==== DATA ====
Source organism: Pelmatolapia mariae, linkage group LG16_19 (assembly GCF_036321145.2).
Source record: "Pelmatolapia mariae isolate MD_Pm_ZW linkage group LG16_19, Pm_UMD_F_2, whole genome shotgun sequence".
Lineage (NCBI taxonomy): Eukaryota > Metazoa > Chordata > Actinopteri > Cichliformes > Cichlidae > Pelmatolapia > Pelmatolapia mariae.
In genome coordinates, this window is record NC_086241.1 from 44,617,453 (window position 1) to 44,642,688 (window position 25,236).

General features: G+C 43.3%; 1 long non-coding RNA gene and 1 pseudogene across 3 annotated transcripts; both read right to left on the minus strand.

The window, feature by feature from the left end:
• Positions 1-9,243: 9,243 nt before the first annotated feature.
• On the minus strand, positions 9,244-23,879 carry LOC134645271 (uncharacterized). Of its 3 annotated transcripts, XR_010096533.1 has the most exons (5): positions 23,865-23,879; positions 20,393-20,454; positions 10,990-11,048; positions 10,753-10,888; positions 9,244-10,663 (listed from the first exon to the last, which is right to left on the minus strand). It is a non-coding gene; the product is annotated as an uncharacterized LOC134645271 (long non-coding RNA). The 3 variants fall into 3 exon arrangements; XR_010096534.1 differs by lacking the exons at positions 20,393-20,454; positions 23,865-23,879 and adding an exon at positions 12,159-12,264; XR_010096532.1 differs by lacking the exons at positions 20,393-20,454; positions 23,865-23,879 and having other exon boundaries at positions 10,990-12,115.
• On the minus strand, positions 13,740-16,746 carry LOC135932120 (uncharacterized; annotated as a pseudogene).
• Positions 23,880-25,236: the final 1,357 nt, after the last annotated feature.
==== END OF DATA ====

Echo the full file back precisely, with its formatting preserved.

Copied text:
Source organism: Pelmatolapia mariae, linkage group LG16_19 (assembly GCF_036321145.2).
Source record: "Pelmatolapia mariae isolate MD_Pm_ZW linkage group LG16_19, Pm_UMD_F_2, whole genome shotgun sequence".
Lineage (NCBI taxonomy): Eukaryota > Metazoa > Chordata > Actinopteri > Cichliformes > Cichlidae > Pelmatolapia > Pelmatolapia mariae.
In genome coordinates, this window is record NC_086241.1 from 44,617,453 (window position 1) to 44,642,688 (window position 25,236).

General features: G+C 43.3%; 1 long non-coding RNA gene and 1 pseudogene across 3 annotated transcripts; both read right to left on the minus strand.

The window, feature by feature from the left end:
• Positions 1-9,243: 9,243 nt before the first annotated feature.
• On the minus strand, positions 9,244-23,879 carry LOC134645271 (uncharacterized). Of its 3 annotated transcripts, XR_010096533.1 has the most exons (5): positions 23,865-23,879; positions 20,393-20,454; positions 10,990-11,048; positions 10,753-10,888; positions 9,244-10,663 (listed from the first exon to the last, which is right to left on the minus strand). It is a non-coding gene; the product is annotated as an uncharacterized LOC134645271 (long non-coding RNA). The 3 variants fall into 3 exon arrangements; XR_010096534.1 differs by lacking the exons at positions 20,393-20,454; positions 23,865-23,879 and adding an exon at positions 12,159-12,264; XR_010096532.1 differs by lacking the exons at positions 20,393-20,454; positions 23,865-23,879 and having other exon boundaries at positions 10,990-12,115.
• On the minus strand, positions 13,740-16,746 carry LOC135932120 (uncharacterized; annotated as a pseudogene).
• Positions 23,880-25,236: the final 1,357 nt, after the last annotated feature.